While driving home from a third-round interview for Principal at Old Quarry Middle School on a sunny filled April afternoon, my phone rang and I quickly scrambled to answer. On the other end was Dr. Courtney Orzel, Superintendent of Schools at District 113A. I answered with excitement, and Dr. Orzel stated, “Hello, Joe. They loved you, and I would like to offer you the position of principal at Old Quarry Middle School.” My heart began to race, and I quickly answered her saying, “Yes! Absolutely! I am so excited!” The reason I want to share this with all of you is because that specific phone call served as the first step of an unbelievable journey for a first-year principal.

July 1, 2019, was my first official day as a building principal. I was eager to send out my first email to my new staff. This was my opportunity to introduce myself, and the email had to be perfectly written and set the tone for the upcoming school year. One of the focal points in my email was to inform the staff that I wanted to offer one-on-one interviews with each staff member so we could get to know each other as individuals. I also wanted to use this as an opportunity for everyone to offer any and all feedback that they could provide me to help improve Old Quarry Middle School. During that summer, I met with 90% of the staff. These one-on-one conversations were extremely beneficial to me because it helped me understand the entire landscape of the building and to help identify areas for improvement. After hearing from each staff member, I was able to determine that communication, discipline, and staff morale were all areas for improvement and it got me thinking that our organizational structures and processes needed to be improved.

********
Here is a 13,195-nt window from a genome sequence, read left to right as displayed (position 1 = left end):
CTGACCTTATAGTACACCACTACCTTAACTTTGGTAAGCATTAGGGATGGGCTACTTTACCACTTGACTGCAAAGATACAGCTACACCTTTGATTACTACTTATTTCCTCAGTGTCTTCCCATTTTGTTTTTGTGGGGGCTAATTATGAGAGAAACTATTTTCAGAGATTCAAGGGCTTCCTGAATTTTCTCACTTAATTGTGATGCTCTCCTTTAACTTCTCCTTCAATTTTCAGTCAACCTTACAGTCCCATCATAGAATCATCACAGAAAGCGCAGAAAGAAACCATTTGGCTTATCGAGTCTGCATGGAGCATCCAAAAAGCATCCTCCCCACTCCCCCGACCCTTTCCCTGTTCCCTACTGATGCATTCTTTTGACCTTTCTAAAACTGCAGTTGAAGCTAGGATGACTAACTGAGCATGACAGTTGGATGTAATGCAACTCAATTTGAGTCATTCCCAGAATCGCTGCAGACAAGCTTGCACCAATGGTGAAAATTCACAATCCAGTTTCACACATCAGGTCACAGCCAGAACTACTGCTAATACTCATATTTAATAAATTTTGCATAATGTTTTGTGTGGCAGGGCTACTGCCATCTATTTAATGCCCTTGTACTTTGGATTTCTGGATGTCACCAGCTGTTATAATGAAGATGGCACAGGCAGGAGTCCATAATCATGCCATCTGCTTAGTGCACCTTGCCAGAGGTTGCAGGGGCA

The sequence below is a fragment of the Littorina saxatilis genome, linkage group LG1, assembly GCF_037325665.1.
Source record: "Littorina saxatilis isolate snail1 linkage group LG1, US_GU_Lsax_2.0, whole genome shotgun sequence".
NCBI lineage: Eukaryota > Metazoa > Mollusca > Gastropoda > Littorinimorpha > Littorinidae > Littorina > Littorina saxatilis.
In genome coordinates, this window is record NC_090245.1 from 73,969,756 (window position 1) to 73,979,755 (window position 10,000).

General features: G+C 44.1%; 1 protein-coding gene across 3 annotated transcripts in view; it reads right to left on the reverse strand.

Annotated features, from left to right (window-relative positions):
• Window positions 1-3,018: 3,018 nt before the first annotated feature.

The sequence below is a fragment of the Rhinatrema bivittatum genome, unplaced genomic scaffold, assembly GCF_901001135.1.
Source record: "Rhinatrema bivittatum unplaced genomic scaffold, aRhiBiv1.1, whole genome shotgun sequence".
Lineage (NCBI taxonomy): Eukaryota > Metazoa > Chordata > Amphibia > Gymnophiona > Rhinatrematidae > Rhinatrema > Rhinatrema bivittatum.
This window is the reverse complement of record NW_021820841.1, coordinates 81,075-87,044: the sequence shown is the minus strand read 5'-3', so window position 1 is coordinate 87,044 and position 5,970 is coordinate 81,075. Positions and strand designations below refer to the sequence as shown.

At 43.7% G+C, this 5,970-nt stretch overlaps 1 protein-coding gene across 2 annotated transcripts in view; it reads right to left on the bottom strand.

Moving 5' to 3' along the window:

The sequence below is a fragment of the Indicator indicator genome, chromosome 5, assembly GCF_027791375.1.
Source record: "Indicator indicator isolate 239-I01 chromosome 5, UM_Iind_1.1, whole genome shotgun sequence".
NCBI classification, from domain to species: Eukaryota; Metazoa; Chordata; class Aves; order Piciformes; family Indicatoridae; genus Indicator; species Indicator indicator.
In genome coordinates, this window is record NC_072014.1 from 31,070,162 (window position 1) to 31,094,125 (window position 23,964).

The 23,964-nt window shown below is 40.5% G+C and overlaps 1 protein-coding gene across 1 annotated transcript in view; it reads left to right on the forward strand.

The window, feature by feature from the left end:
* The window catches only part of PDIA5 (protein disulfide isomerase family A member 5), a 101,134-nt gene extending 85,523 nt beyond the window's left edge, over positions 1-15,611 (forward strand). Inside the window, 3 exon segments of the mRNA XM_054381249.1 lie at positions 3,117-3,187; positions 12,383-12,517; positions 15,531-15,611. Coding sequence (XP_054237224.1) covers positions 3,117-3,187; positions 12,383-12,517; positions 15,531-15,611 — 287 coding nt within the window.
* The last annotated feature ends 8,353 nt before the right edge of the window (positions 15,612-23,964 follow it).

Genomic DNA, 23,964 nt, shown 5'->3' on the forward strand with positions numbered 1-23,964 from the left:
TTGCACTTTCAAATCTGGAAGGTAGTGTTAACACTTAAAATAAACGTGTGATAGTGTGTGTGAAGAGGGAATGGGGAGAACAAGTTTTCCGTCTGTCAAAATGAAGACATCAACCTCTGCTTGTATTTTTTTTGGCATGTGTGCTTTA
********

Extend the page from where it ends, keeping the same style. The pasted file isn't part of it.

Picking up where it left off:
The first order of business was to establish a theme for the school year. Before starting, I noticed that a lot of staff members were tweeting out pictures of their classes and telling the Twitter world what their “Why?” was. Instead of reinventing the wheel, I decided on the theme of “What is your why? My why is you.” Having a theme allowed us as a staff to have a common goal to ensure that every decision we made from that point forward was going to be for our students and each other.

Once we had established the theme for the year, I needed to prepare for a spectacular opening day that had to be perfect. This was the first time that I would be in front of the staff and had to convey that I was their leader. During the one-on-one interviews, it was apparent challenges existed. The feedback allowed me to come up with the next big opportunity. I called Dr. Orzel and asked if I could have a fire in the courtyard during the opening day. She hesitantly answered, “Yes, but please do not burn the place down.” Now, I can’t take full credit for this idea because I learned of this from one of my mentors, building principal, Allan Davenport. The idea was to provide staff with an opportunity to brainstorm anything negative from the previous years and write it onto a print out of a paper ship. When they finished writing, the teachers walked to the courtyard and placed their thoughts into the bonfire. I explained to the staff that from this point forward, everything in the past was gone, and it is time to move forward. Observing staff participate in this activity gave me great joy as I watched staff literally letting go of anything and everything negative that was on their minds, personally or professionally. It was like observing each staff member remove 25-pound weights off their backs and shoulders.